I have to work 40-50 hours a week as a computer programmer, however my company is very flexible with my hours with some work from home options and was willing to flex around my lecture/clinical schedule as long as I got in my hours and got my work done. Also, the nature of my job gives me repeated 10-20 minute stretches of time when I'm waiting on something to run, that I can use to study or go over flashcards or whatever.
I'm lucky that I have a background in medicine (was a Paramedic 20 years ago) so a lot of the content wasn't completely new, and I also learn new material quickly without having to read it more than once plus lecture and clinical.
In addition to all that, I was dealing with horrible symptoms my first semester that got diagnosed during my required summer session in nursing school as sleep apnea, then that fall had a massive exacerbation of my irritable bowel syndrome. Then in the Spring of my 2nd year in nursing school, I had an adverse reaction to a medication prescribed, which caused lesions to form in my heart causing 40+ PVC's a minute with malignant symptoms and I dealt with it for 8 weeks to get through the semester until I could have a heart procedure done during summer break.
Was it easy? Heck no. Would I take on all of this if I had any choice? Resoundingly heck no. Did I make it? Yep. I'm a GN waiting to take the NCLEX as soon as I can schedule it (they haven't released our ATT's yet). Now, I couldn't manage straight A's, even had to live with a couple of C's. But my overall GPA is 3.37 and I have my ASN. I'll be starting my online bridge program for my BSN in the fall.
I will say, if you have any options to cut back hours, take out **minimal** loans, apply for grants, get family to help out with kids, use EVERY advantage you can to lessen your load. Be VERY realistic about what you can and cannot do, and what your time constraints are.
But don't let someone else determine what you can and cannot do.
Best of luck to you!!
- Jan 1 by gatoraims RNI will be entering my last semester of nursing school and there are a number of students who are single moms, working full time, and going to school full time. Their stress levels can be high at times (as any nursing students can be) but they are hanging strong. You can do it. It may take more dedication than others but it can be done.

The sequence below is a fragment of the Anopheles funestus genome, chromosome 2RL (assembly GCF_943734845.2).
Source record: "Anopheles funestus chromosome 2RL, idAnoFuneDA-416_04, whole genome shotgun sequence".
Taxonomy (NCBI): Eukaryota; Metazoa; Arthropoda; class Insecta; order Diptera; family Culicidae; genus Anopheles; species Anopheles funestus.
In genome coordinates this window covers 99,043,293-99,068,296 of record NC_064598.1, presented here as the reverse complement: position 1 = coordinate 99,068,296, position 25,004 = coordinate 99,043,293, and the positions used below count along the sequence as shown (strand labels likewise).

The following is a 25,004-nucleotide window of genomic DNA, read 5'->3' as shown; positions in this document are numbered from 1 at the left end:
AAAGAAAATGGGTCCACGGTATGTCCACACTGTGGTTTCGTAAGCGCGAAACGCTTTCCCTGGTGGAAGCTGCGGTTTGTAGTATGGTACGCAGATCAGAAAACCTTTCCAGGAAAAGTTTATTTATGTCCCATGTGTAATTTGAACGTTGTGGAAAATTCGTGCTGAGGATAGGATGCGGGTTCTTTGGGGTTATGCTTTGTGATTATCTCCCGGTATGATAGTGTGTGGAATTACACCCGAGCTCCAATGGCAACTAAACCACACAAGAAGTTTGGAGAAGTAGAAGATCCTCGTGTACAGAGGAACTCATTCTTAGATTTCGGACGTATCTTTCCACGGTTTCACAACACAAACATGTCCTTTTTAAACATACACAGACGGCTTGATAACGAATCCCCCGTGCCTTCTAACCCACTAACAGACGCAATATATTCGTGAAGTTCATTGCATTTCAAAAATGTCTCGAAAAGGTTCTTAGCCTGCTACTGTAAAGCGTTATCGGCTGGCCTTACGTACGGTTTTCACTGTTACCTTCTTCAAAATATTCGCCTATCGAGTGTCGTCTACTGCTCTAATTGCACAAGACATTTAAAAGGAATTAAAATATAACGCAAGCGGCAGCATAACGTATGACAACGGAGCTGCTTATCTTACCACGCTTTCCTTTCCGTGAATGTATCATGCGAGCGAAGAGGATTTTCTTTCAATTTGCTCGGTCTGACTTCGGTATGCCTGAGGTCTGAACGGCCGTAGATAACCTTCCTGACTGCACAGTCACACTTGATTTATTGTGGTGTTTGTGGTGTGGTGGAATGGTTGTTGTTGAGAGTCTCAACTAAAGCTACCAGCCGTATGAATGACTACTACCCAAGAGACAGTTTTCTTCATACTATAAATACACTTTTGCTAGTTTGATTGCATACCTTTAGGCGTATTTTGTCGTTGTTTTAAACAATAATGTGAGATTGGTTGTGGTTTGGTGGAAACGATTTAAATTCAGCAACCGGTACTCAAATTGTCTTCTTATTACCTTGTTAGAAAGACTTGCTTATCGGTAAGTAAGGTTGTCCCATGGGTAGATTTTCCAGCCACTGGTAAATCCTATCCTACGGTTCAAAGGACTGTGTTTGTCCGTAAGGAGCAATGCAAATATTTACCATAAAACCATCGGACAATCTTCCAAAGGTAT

- Jan 2 by LauraashThank u all so much. :-)
- Jan 3 by Just_An_IllusionQuote from LauraashLauraash-Please just need some motivation. I just need to know that people do make it through nursing school as single moms. I have no doubt I will do it. But I can definitely feel the pressure that people think there's no way.
I'm living breathing proof it can be done. You can do it too, however you have to be very disciplined and have a good support system. I graduated with my ADN and then BSN a couple years later while working full time as a single parent of a young child in pre-school. I'm not going to lie to you it was very challenging and there was a ton of pressure on my back, however I wanted it so bad that there was nothing that could have stood in my way.
I spoke with my manager at the time and he agreed to allow me to augment my schedule to accomodate class and clinical time. In addition, my former mom-in-law and babysitter would watch my daughter while I was in clinical or class. I was constantly studying and slept whenever I could, not to mention making time for my kid. It was difficult but doable. If you are determined, you will be successful.
Good luck to you!
- Jan 3 by whatdidigetmyselfin2I am a single mom that works/goes to school full-time. It's hard, but not impossible. I try to stay on top of my homework and I try to study while my son is playing. Also, I try to squeeze a few minutes of study time in my breaks at work. It's terrible to not be able to spend as much time with my son as I'd like but after graduation, it will all be worth it.